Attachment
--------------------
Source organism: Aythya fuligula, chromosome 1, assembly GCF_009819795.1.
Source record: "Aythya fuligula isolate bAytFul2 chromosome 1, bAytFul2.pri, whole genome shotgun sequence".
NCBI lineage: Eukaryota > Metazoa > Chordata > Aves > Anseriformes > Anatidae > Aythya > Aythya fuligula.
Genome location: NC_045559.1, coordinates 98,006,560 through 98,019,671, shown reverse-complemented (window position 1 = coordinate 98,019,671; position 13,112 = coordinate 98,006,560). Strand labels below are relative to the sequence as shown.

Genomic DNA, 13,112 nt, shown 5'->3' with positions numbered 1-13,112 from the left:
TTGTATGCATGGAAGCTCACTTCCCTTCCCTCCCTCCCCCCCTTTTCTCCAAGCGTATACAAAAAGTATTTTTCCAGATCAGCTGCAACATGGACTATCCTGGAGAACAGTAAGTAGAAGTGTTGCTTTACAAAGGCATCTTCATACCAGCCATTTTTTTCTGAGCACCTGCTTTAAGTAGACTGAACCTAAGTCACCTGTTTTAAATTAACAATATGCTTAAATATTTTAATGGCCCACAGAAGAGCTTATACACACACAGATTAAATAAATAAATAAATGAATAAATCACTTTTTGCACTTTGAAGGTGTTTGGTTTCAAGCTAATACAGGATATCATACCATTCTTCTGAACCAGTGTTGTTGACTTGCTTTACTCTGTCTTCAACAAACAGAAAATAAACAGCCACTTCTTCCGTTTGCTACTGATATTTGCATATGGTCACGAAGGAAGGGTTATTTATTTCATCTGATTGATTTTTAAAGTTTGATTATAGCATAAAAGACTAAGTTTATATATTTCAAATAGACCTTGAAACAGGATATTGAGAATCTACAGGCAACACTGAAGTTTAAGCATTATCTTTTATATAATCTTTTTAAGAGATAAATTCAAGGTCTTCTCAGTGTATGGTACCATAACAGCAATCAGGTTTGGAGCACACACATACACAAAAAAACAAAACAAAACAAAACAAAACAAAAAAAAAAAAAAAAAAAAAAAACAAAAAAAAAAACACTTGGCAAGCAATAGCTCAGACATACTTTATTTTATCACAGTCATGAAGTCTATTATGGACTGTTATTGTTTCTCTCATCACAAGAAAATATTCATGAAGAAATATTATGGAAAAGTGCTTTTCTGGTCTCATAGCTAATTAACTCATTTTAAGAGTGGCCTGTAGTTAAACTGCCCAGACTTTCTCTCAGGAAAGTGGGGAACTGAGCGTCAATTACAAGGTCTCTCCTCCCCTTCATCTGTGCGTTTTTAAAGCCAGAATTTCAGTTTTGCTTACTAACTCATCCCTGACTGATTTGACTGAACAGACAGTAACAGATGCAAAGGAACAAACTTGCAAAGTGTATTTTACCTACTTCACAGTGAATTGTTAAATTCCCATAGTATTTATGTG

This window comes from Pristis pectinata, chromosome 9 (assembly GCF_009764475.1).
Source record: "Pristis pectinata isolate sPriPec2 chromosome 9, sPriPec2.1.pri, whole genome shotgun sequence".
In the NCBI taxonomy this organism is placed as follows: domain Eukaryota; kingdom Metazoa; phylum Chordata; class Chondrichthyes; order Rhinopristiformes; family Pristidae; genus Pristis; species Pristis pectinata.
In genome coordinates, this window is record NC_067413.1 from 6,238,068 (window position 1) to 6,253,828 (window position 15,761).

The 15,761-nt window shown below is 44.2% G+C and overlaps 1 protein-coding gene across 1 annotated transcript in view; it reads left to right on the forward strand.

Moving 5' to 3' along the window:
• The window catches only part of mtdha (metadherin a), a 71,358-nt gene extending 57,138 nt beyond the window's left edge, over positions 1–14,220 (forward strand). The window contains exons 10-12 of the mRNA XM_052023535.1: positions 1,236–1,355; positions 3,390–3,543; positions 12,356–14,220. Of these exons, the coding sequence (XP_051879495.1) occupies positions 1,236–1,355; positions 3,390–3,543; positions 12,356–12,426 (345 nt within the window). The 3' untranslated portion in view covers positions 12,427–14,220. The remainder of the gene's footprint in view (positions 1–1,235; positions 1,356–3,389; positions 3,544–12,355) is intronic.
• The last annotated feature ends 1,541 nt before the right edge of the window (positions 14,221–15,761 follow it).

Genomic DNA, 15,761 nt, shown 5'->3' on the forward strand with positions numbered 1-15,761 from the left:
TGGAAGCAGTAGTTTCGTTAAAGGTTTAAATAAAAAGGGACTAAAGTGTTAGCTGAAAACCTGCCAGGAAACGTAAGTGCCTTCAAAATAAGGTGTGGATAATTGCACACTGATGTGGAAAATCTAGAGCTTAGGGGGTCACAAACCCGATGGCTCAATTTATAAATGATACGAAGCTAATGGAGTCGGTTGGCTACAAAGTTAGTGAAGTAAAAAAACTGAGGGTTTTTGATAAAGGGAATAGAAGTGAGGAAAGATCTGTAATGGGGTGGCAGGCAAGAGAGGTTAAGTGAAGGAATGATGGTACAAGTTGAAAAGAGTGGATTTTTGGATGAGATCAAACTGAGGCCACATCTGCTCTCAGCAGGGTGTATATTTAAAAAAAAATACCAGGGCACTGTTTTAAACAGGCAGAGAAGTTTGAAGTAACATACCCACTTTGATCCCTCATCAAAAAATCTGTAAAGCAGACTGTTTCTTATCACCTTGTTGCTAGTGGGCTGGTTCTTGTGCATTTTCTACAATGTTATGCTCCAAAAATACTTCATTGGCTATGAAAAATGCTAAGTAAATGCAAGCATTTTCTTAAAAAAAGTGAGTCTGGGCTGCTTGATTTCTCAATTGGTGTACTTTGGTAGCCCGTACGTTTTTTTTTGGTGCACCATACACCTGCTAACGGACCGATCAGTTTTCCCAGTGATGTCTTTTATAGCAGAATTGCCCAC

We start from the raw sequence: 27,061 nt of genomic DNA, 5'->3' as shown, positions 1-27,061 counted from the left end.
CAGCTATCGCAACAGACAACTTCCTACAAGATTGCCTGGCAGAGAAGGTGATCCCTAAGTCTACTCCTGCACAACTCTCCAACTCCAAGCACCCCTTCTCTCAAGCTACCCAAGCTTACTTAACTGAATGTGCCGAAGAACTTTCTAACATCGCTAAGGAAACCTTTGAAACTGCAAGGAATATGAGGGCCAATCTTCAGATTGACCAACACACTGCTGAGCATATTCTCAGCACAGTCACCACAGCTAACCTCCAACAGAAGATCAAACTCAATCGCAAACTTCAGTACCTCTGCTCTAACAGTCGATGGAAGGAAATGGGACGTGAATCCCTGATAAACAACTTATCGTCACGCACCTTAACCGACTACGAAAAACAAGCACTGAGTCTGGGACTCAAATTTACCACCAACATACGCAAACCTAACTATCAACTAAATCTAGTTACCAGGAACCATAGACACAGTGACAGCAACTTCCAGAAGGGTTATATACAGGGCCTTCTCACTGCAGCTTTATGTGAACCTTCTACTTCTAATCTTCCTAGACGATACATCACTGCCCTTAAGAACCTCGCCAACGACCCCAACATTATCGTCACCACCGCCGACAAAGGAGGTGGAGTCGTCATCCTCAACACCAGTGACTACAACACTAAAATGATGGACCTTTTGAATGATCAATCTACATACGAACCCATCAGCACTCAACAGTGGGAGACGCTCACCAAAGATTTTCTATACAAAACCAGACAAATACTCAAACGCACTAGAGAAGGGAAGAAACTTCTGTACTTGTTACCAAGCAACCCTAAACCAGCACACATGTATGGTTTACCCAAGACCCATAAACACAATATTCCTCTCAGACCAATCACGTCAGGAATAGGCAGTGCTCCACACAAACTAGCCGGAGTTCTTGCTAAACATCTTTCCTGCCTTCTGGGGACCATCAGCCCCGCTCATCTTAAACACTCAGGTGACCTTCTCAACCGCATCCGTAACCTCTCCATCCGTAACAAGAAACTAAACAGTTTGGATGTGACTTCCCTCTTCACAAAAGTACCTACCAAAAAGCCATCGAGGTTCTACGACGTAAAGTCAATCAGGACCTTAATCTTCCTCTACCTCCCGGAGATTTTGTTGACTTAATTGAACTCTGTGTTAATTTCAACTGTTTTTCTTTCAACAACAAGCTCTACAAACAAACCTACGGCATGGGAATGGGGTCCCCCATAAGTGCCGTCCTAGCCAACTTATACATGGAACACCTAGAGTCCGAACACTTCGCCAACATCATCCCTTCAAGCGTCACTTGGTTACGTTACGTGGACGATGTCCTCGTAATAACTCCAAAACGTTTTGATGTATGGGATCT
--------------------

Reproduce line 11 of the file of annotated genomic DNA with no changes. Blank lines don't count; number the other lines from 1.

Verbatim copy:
The 15,761-nt window shown below is 44.2% G+C and overlaps 1 protein-coding gene across 1 annotated transcript in view; it reads left to right on the forward strand.